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Accuracy • Independence • Integrity

August 17, 2017   |   Ithaca, NY

Accent

Chris Rock spins old comedy in wrong direction

“I Think I Love My Wife,” the new film starring, co-written and directed by Chris Rock, seems to adhere to the American idea that European art equals legitimate art. If a film is in a Romance language and is devoid of all the fancy trappings of Hollywood, in many people’s minds, it is above derision. If people are bored by it, they lack the capacity to understand it.

Rock based his comedy on Eric Rohmer’s 1972 talk-fest, “Chloe in the Afternoon,” the sixth and final chapter of the director’s self-named, “Moral Tales.” As talented and witty as Rohmer is, his films often tend to be chauvinistic and intellectually patronizing to his audiences. Unfortunately, Rock hasn’t played down either of these attributes in his quest for credibility as both an actor and a director.

Rock plays Richard Cooper, an investment banker bored with his “humdrum” existence, which includes a beautiful, compassionate wife (Gina Torres), two adorable children and a nice suburban home conveniently located near his cushy job in Manhattan. Stuck in a rut (and all too aware of his status as one of the few black men in his office), he fantasizes about dream women and illicit love affairs to escape his monotonous life that lacks physical love. Of course, he would never actually cheat on his wife.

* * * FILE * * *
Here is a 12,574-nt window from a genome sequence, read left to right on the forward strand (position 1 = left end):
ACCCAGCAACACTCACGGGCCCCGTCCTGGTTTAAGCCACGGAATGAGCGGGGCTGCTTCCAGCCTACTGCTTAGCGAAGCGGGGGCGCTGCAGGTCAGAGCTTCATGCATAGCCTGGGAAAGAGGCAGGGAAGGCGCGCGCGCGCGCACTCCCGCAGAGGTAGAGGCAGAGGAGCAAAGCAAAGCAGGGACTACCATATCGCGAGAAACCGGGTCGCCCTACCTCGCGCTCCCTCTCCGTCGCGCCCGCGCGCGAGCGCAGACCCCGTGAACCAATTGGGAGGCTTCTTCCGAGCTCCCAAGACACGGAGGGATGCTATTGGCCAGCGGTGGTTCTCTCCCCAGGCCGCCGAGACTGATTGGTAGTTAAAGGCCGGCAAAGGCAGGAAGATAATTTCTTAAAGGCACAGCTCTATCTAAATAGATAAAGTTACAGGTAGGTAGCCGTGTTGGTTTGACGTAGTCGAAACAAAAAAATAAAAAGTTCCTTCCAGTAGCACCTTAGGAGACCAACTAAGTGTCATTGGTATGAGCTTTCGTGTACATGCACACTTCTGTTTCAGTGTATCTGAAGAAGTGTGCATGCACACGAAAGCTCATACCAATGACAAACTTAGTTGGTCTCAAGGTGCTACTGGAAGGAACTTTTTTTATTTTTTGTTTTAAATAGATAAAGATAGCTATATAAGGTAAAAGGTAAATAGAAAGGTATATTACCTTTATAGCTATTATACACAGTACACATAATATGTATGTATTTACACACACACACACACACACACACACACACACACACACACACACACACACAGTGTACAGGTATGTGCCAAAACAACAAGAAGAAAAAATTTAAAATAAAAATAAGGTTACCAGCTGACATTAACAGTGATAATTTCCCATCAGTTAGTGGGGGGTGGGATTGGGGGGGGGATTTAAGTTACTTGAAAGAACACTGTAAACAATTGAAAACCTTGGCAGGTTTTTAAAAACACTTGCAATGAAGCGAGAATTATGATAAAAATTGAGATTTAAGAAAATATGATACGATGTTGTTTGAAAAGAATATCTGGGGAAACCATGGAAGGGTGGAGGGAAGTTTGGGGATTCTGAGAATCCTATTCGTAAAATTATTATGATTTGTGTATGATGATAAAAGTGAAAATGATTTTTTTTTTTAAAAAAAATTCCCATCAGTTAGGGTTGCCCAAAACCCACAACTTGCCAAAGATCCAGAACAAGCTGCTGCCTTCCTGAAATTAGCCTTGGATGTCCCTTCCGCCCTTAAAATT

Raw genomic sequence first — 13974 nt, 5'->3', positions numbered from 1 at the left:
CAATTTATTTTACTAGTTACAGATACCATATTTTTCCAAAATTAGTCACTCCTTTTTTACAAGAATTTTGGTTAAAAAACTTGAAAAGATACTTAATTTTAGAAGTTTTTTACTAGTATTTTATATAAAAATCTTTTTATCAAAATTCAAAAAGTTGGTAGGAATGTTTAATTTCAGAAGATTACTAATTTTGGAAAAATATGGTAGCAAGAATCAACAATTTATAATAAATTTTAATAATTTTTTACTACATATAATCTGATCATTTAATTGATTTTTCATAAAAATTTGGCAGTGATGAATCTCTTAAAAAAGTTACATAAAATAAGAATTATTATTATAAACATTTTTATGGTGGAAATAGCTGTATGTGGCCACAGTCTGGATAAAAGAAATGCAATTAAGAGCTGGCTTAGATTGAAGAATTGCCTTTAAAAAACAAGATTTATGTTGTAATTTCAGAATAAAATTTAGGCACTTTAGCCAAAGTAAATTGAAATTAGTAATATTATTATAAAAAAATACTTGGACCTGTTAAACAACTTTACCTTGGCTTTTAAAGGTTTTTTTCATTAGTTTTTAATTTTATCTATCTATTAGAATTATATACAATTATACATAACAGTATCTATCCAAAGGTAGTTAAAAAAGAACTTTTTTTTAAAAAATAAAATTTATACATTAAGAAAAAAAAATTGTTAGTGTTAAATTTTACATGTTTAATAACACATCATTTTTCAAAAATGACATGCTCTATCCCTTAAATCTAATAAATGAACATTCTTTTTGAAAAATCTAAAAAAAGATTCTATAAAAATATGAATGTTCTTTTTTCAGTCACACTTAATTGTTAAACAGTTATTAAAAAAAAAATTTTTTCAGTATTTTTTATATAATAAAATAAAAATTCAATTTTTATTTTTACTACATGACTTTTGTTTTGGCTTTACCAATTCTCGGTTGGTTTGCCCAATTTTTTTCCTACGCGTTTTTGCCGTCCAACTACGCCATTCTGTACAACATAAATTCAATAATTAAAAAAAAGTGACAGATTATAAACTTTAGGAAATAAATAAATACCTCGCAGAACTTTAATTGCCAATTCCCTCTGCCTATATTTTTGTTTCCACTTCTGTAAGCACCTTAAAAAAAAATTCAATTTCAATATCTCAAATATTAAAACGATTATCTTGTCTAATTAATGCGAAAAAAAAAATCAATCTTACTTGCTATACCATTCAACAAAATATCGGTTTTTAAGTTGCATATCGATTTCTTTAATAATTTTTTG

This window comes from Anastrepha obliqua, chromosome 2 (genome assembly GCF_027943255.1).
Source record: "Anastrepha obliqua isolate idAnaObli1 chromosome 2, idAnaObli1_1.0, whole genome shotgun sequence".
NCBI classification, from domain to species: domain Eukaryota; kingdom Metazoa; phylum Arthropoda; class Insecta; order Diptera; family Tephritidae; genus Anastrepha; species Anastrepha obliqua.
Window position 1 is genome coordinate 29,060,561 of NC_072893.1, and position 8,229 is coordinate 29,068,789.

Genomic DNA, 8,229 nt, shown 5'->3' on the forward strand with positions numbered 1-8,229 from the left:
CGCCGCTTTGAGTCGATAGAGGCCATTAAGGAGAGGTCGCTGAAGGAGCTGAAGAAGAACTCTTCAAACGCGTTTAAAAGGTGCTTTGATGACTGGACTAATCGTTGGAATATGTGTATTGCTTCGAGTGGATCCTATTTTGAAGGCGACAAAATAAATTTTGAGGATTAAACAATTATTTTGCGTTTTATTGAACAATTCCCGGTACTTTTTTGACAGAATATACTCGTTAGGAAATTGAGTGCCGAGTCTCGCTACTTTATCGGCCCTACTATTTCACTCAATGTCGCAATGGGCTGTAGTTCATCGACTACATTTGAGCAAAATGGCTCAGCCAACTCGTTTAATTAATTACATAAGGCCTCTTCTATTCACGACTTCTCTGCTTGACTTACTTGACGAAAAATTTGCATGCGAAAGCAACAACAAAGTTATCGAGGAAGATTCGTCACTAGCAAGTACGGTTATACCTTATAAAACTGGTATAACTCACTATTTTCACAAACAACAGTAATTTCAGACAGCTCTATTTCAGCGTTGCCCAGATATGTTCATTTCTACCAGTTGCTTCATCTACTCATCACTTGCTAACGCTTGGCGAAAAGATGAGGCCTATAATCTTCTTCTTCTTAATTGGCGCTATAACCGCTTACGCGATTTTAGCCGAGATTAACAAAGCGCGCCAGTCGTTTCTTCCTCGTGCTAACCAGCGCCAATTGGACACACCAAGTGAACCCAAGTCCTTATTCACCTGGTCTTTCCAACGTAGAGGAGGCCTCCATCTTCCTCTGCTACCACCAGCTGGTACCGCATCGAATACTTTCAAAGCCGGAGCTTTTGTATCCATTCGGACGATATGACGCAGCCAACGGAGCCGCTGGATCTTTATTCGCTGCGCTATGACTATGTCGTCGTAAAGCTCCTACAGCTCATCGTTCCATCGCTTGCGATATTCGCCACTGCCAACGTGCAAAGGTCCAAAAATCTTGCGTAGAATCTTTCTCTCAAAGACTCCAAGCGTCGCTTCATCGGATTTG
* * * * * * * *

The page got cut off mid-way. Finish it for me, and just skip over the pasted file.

The improbably named Nikki Tru (Kerry Washington), an old friend, then saunters back into his life. Ostensibly looking for a reference for a new job, she more than hints at the possibilities of a relationship with Richard, and decides to ingratiate herself into his life by any means.

Richard must decide whom to be with, but since this is a more mature Rock, the conclusion is foregone. And because Rock strains so hard to repress the more aggressive, louder and funnier side of him, the whole takes on a muted tone that doesn’t fit the film’s supposedly upbeat message. Rock emulates shots and dialogue from the original film without any sincerity or originality and looks mighty uncomfortable in yuppie clothes. He’s just wrong for the role. Thankfully, Torres and Washington add spark to their underwritten roles.

Audiences should give Rock credit for trying something different, but he fails to bring his own style to the material and instead tries too hard to be like Rohmer, a dubious goal at best.

“I Think I Love My Wife” was written by Chris Rock and Louis C.K., and directed by Rock.

“I Think I Love My Wife” received two out of four stars.